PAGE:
I have particular notes on routines akin to C language malloc(), free() and circular buffer handling functions. Calls to malloc() function in firmware level code is usually quite safe because several malloc() implementations that I read, implements a sort of rudimentary exception handling which would bail out one module execution if not enough space is found when code in the "requesting" module asks for heap memory. However, there are still lingering possible of error when the module lost a reference to allocated memory due to pointer reassignment. I have yet to see bad behaving code like this. But it seems, the assumption on the malloc() implementation is that these things never happened!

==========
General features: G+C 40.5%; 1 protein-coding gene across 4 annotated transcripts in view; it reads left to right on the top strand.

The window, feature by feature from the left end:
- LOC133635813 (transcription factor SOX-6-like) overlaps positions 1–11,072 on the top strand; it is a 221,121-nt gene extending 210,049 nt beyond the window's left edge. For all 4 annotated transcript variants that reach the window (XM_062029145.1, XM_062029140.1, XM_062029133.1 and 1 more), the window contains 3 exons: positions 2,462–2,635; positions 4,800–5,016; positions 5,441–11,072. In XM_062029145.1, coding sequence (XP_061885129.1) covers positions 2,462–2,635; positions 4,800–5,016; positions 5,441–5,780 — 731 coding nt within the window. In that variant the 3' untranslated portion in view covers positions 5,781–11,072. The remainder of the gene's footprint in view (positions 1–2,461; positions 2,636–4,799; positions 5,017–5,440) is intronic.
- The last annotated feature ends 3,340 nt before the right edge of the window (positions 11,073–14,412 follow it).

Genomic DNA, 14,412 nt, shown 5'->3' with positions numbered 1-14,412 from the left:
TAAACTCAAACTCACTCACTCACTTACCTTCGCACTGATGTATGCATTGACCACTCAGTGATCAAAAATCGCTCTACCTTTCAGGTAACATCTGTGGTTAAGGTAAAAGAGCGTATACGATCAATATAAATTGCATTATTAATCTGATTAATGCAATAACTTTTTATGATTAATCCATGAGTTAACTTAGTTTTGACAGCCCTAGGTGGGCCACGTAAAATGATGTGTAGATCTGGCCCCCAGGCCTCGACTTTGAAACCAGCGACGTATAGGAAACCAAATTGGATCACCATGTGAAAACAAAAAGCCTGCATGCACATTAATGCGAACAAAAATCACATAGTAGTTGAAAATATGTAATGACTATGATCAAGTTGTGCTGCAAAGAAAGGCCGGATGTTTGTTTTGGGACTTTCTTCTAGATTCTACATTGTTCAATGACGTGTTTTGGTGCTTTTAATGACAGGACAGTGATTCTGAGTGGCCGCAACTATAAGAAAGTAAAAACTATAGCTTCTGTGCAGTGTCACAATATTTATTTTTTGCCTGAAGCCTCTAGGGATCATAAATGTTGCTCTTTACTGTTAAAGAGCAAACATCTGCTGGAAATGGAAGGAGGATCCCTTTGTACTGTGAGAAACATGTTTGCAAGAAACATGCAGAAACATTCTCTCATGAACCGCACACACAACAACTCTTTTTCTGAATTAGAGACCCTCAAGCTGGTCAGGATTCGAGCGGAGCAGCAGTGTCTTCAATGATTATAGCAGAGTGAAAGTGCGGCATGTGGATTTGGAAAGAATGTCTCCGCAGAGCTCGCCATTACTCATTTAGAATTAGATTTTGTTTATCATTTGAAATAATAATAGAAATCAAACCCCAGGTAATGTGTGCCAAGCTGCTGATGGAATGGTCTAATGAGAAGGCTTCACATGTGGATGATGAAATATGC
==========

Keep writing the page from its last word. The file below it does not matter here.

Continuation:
As for circular buffers, this kind of thing is in use mostly to talk to storage devices and other "block" devices which transfers quite large amount of bytes in "block"s. Circular buffer implementations could use contiguous memory space if the code that initialize it found one such an available area. However, it could also be implemented as circular linked-list of fragmented chunks which are not necessarily adjacent in the physical memory. This is where things get interesting. A logic bug in function calling the one of the circular buffer function could result to access in the wrong physical memory address. That could happen if a calling function assumes that the circular buffer is implemented as contiguous physical memory chunks instead of a linked memory chunks (not necessarily contiguous in physical memory addresses). In this case, the developer who code the function calling the circular buffer implementation should be blamed as he/she didn't foresee an impending chaos he/she created. Unfortunately, I have yet to see "exception handling" on firmware-level code dealing with such things.
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